Inhaled Ebola vaccine protects macaques
An inhalable vaccine against Ebola virus has been found to induce lasting protection in non-human primates, a recent study has found.
The paper, published this week in Molecular Pharmaceutics, describes two phases of experiments in the pre-clinical trial of the vaccine.
Macaques were given an adenovirus-based vaccine either through their respiratory system or by sublingual means, a practice in which the vaccine is administered under the tongue.
The first phase of experiments was performed to evaluate a dose for each type of vaccine to help identify formulations that would improve the vaccines performance.
The results from these experiments indicated that the respiratory vaccine was more effective against Ebola virus than the sublingual vaccine.
Macaques that received the vaccine in respiratory form had a strong antibody response to a glycoprotein specific to Ebola virus, a response that other scientific studies have found to be essential for protection against the infection.
After being challenged with Ebola 62 days later, 67% of the macaques treated with the respiratory vaccine survived the infection, whereas none of the macaques given the sublingual vaccine survived this challenge.
The second phase of experiments was performed to evaluate the longevity of the immune response in both forms of vaccine as well as to evaluate a respiratory formulation that had been seen to have a positive effect against Ebola virus in rodents.
150 days after initially being given either of the vaccines, the macaques were challenged with Ebola virus to test their immune response.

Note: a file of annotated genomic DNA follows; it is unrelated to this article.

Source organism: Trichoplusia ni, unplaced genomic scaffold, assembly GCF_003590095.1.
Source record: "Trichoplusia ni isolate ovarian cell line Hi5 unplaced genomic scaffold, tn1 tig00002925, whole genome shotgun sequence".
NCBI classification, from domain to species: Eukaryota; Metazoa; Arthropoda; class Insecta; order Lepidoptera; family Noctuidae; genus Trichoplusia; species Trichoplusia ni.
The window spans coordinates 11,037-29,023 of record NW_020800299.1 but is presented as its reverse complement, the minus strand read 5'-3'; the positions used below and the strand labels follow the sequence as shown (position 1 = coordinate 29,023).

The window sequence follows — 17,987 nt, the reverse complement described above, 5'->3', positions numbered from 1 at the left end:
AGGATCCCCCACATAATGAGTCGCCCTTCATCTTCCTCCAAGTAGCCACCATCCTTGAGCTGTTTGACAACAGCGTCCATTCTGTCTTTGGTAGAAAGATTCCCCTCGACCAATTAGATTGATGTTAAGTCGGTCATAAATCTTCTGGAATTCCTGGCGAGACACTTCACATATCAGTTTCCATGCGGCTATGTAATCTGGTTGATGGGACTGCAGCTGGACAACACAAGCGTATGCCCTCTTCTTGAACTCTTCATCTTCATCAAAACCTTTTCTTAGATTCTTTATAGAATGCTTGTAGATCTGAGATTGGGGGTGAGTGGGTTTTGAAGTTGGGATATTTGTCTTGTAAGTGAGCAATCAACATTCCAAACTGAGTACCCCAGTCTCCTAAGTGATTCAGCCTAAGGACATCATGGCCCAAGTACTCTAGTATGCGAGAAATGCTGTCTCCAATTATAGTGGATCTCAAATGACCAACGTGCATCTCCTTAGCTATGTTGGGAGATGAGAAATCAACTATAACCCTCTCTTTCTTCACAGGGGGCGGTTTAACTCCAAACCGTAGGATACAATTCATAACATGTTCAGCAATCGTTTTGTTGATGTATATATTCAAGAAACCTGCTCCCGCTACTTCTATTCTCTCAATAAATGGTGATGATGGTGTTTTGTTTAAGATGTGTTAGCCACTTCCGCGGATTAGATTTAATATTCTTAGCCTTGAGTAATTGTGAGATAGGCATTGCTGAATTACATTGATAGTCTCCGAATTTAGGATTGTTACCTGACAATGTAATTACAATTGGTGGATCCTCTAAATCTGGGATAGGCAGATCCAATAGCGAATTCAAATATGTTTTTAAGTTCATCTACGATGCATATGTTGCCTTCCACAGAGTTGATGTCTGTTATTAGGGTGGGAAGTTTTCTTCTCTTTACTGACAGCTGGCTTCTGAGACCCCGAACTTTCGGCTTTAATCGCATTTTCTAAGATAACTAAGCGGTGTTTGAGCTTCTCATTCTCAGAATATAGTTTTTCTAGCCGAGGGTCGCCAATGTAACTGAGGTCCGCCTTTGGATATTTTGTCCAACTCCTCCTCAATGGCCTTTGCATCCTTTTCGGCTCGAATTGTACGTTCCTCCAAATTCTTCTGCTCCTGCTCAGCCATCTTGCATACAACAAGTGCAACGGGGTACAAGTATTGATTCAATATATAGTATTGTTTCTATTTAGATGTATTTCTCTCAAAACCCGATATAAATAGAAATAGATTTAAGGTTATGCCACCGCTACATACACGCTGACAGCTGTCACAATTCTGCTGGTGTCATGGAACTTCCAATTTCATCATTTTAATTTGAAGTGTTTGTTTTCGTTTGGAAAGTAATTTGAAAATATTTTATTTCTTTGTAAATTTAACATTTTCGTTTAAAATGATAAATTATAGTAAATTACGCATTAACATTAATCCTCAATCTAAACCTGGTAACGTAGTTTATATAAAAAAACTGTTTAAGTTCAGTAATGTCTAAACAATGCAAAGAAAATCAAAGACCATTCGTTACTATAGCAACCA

Animals that received the sublingual vaccine all died from Ebola infection within nine days of being challenged.
Macaques that received the respiratory form of vaccine all survived the challenge from Ebola virus and experienced little changes in weight or temperature during the course of the infection.
A needle free vaccine is a desirable method to fight Ebola.
Such a treatment would reduce the risks posed in large scale immunization programmes where transmission can occur through injuries from needles in unsafe practices, as well as the problems with the improper handling of biomedical waste.
The recent findings are in very early stages but do show promise in finding a long lasting, inhalable vaccine against Ebola.
Latest posts by Amy Moore (see all)
- Schizophrenia linked to excess protein levels - November 24, 2014
- Inhaled Ebola vaccine protects macaques - November 3, 2014
- Frog speeds up offspring’s development - October 31, 2014
- Snail named in celebration of gay marriage - October 13, 2014
- A Madagascan Mystery: No Single Model to Explain Island’s Biodiversity - October 11, 2014